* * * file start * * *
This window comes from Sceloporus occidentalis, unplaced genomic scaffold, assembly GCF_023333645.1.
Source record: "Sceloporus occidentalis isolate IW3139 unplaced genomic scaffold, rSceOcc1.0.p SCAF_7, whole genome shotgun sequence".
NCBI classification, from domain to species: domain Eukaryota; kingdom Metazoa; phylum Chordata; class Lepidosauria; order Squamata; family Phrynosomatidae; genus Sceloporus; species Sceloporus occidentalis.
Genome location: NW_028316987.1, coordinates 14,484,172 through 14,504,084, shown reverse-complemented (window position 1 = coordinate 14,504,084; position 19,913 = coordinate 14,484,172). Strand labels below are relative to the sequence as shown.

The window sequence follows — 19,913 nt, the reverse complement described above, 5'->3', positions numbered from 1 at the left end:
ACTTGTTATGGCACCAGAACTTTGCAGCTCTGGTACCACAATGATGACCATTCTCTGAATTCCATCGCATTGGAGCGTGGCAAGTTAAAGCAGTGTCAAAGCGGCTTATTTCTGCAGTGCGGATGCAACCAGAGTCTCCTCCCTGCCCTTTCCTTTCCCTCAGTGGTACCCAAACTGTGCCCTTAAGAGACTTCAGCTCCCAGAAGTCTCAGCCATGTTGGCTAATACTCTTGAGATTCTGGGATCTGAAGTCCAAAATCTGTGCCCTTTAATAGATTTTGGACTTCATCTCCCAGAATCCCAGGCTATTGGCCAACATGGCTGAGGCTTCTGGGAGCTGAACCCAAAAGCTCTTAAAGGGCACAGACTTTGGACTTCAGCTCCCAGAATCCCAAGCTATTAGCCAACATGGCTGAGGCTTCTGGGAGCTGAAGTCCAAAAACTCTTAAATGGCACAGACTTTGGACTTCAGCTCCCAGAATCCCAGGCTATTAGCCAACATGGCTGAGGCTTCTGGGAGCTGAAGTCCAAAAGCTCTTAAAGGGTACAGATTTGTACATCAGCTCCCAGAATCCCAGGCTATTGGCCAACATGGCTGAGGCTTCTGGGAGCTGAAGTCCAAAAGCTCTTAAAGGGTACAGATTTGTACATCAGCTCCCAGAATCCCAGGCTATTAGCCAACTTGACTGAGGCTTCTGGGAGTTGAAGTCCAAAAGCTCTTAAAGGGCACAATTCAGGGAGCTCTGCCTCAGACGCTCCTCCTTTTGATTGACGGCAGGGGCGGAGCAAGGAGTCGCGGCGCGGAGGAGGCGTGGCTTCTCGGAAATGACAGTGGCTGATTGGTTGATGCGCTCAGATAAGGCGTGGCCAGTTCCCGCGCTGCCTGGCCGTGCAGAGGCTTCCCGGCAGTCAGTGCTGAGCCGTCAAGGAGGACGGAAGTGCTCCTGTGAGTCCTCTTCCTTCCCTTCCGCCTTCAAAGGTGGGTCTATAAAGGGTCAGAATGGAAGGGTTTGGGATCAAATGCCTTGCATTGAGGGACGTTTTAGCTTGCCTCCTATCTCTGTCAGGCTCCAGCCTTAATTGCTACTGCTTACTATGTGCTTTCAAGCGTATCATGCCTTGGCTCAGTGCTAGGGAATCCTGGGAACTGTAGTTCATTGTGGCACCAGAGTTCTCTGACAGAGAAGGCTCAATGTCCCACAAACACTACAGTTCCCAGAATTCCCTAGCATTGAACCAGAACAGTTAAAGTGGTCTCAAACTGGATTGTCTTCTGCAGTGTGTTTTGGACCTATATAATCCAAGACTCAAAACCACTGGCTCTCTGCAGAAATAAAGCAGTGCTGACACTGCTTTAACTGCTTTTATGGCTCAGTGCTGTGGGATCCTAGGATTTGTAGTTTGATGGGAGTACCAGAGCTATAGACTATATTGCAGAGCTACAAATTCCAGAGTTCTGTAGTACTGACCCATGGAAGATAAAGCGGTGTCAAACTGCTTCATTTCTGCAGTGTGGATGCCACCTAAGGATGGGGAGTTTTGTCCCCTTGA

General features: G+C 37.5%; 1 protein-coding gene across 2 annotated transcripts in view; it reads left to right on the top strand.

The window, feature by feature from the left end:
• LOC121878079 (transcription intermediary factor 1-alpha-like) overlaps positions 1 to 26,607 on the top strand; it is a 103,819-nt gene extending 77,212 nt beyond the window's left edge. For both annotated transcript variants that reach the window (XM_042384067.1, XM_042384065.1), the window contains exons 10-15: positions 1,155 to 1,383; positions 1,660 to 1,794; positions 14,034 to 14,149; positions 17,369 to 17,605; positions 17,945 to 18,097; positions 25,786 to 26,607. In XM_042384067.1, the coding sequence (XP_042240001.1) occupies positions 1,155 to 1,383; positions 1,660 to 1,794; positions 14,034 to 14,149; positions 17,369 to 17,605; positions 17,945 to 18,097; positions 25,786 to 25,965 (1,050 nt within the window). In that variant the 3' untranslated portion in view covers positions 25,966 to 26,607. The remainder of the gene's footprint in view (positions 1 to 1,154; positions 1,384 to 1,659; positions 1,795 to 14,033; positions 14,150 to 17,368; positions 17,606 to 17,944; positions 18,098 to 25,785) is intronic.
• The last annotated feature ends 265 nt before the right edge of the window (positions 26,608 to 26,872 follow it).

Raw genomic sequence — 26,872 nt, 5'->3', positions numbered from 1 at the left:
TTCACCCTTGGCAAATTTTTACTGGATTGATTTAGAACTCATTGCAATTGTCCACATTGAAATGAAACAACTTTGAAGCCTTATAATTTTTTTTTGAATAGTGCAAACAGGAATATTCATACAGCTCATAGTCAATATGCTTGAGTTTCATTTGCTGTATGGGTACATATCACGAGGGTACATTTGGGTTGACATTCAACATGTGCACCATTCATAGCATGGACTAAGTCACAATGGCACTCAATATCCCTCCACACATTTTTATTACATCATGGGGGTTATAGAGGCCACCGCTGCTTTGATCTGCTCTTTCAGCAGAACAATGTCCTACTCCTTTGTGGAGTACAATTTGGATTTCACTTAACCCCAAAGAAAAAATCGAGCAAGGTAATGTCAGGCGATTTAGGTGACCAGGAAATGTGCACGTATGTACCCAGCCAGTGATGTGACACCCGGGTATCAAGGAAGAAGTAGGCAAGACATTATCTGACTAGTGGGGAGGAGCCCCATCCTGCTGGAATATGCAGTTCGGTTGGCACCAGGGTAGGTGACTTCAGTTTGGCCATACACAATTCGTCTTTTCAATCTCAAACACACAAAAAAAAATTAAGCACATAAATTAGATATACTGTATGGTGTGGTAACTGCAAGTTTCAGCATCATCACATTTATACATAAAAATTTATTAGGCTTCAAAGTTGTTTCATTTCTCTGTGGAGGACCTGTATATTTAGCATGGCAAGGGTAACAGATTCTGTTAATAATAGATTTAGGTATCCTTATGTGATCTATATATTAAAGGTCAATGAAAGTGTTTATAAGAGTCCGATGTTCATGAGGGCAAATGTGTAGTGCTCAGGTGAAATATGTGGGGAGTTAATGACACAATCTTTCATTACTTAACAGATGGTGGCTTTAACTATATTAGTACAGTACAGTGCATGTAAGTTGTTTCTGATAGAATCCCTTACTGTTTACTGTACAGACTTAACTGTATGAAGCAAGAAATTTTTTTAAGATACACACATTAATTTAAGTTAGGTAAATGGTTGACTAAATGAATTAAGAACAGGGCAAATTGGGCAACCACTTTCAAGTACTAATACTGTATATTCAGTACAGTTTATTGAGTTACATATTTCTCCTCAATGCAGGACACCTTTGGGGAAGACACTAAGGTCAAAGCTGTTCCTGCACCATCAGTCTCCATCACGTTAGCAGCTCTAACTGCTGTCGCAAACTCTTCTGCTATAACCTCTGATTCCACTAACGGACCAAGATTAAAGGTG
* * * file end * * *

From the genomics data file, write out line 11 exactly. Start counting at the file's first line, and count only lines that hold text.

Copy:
Raw genomic sequence — 26,872 nt, 5'->3', positions numbered from 1 at the left: